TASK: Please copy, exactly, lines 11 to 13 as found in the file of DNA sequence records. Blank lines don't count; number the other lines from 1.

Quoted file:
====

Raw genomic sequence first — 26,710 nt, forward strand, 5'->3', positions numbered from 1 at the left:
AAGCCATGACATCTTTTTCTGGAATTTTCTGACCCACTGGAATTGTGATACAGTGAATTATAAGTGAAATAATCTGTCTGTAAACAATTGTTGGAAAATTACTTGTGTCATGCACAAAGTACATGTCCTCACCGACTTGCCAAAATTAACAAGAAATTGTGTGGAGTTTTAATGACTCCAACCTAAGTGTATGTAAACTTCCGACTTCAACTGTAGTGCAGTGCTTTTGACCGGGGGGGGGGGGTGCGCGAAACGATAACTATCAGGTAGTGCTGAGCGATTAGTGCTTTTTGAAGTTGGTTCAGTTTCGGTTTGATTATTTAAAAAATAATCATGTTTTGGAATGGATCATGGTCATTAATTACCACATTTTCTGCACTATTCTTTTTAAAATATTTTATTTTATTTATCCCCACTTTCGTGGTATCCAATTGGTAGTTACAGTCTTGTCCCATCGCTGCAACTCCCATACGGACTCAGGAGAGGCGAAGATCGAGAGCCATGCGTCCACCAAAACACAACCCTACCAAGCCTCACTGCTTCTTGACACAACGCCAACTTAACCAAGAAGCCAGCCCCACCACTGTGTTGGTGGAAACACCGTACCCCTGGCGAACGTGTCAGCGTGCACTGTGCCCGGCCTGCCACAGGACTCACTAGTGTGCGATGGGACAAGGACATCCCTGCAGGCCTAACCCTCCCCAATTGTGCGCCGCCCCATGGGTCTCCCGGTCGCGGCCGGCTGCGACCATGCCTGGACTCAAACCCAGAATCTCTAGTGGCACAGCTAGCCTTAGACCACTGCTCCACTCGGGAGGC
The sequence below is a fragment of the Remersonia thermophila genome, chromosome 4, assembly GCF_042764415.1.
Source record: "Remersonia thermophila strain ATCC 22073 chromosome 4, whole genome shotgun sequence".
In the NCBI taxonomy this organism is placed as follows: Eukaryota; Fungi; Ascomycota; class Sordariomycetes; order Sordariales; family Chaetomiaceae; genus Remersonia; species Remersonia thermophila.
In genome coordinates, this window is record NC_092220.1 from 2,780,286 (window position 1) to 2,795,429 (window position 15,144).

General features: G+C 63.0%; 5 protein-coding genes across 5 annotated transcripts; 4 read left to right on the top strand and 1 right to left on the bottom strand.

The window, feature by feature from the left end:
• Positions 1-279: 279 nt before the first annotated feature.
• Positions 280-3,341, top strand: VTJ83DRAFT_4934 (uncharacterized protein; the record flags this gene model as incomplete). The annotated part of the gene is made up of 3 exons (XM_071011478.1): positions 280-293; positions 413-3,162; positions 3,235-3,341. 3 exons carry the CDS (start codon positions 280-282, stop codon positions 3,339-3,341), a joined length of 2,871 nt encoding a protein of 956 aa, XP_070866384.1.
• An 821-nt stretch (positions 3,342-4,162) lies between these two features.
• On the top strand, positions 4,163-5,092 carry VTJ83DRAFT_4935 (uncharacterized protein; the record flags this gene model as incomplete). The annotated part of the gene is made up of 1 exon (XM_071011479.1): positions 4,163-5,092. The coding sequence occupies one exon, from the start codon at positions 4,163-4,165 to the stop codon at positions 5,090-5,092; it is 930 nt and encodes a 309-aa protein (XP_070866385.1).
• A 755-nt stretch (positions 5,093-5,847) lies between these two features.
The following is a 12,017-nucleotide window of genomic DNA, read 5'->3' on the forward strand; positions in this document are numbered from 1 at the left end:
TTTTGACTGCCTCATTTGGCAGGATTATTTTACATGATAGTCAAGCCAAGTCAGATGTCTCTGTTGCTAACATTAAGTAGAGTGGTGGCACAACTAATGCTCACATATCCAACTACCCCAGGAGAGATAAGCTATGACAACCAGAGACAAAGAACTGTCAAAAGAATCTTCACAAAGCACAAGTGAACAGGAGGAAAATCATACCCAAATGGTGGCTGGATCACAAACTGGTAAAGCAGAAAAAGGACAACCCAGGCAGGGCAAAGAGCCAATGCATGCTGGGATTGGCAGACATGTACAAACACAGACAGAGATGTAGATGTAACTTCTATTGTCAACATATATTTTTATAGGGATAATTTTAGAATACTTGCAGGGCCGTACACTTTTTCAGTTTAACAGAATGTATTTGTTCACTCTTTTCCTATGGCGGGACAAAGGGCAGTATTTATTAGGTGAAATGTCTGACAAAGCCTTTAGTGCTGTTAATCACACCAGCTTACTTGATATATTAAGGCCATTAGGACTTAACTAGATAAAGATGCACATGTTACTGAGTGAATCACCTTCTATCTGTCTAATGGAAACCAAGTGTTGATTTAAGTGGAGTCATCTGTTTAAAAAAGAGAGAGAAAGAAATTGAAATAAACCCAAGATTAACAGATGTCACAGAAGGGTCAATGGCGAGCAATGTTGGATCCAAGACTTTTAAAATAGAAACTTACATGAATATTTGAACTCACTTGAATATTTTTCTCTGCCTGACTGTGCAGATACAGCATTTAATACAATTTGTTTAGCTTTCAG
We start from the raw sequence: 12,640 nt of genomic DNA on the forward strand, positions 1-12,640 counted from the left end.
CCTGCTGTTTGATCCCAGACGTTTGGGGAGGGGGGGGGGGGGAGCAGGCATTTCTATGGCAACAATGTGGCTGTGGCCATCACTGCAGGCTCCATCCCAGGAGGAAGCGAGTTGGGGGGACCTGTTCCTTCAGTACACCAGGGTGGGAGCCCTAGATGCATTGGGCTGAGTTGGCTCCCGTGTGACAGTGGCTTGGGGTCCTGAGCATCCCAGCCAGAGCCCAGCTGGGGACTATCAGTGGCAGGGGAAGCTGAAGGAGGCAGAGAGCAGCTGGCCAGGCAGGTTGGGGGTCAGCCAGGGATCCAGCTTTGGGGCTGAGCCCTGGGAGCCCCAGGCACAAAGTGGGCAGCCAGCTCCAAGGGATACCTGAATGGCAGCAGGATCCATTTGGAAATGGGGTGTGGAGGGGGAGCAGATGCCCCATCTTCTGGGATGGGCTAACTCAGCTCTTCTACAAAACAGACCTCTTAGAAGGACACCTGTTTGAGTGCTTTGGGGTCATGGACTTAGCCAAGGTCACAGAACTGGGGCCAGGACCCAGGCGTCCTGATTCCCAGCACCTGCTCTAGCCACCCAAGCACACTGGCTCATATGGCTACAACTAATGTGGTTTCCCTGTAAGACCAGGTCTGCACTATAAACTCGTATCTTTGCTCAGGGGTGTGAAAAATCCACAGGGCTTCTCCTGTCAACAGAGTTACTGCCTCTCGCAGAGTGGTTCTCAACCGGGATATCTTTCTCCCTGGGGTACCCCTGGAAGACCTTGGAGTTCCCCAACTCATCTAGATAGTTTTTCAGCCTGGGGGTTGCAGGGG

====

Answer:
• An 821-nt stretch (positions 3,342-4,162) lies between these two features.
• On the top strand, positions 4,163-5,092 carry VTJ83DRAFT_4935 (uncharacterized protein; the record flags this gene model as incomplete). The annotated part of the gene is made up of 1 exon (XM_071011479.1): positions 4,163-5,092. The coding sequence occupies one exon, from the start codon at positions 4,163-4,165 to the stop codon at positions 5,090-5,092; it is 930 nt and encodes a 309-aa protein (XP_070866385.1).
• A 755-nt stretch (positions 5,093-5,847) lies between these two features.